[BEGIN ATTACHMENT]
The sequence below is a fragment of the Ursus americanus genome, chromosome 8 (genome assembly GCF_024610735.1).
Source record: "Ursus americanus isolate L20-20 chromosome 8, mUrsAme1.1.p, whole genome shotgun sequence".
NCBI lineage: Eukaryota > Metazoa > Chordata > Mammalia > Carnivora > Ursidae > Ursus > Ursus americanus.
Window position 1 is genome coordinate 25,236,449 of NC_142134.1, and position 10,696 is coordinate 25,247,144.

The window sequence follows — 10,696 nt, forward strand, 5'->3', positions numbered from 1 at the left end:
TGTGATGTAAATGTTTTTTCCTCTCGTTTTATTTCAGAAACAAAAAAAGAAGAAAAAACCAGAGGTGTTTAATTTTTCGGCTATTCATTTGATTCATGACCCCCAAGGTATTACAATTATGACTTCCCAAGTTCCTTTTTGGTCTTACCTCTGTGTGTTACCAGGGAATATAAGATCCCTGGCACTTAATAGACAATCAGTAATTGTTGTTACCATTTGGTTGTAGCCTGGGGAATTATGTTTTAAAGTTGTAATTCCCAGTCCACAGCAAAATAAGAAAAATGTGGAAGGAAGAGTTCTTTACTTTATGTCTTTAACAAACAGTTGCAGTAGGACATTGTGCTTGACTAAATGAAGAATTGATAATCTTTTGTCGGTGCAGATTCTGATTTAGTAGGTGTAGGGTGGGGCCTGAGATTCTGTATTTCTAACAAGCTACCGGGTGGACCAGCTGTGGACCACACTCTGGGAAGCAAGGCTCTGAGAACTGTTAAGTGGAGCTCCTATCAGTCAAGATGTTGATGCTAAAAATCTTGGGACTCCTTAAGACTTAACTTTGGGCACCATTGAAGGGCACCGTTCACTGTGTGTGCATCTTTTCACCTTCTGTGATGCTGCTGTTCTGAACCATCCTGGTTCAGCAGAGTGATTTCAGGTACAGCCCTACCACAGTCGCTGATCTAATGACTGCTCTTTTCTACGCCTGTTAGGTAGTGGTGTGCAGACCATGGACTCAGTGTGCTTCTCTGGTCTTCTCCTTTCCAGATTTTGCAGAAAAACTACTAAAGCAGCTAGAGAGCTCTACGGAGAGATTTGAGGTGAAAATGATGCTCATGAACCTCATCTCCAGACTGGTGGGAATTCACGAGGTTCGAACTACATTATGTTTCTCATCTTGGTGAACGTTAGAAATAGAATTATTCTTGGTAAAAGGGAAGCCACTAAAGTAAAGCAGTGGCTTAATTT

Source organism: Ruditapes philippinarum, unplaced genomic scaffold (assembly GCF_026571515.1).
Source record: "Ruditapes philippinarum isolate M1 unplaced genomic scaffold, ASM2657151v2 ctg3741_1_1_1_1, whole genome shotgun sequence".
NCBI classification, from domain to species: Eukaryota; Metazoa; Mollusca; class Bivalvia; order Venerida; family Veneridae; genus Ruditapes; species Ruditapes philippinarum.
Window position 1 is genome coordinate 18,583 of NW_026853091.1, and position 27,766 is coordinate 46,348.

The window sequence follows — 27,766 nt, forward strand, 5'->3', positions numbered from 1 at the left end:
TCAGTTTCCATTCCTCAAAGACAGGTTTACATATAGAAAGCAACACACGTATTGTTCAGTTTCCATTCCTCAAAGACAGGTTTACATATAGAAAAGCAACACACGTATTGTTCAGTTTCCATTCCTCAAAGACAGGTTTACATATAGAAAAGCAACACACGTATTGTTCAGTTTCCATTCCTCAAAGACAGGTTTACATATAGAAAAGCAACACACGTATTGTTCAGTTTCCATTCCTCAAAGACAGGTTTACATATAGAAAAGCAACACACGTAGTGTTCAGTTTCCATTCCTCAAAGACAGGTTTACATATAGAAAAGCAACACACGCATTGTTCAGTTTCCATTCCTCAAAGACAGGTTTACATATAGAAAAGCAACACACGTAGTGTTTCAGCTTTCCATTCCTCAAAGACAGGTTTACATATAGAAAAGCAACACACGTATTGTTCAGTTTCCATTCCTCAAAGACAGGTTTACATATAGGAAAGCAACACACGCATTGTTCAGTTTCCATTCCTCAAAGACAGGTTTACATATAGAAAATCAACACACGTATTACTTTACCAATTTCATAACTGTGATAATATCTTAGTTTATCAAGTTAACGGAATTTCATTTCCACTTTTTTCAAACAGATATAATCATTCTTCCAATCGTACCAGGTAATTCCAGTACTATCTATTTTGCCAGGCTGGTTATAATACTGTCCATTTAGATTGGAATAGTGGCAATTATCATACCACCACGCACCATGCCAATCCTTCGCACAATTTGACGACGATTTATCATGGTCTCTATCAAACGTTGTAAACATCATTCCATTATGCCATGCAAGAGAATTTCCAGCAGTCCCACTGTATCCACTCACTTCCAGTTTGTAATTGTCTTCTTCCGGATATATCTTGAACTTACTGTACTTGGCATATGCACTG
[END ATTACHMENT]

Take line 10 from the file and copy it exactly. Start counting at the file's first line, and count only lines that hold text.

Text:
Window position 1 is genome coordinate 18,583 of NW_026853091.1, and position 27,766 is coordinate 46,348.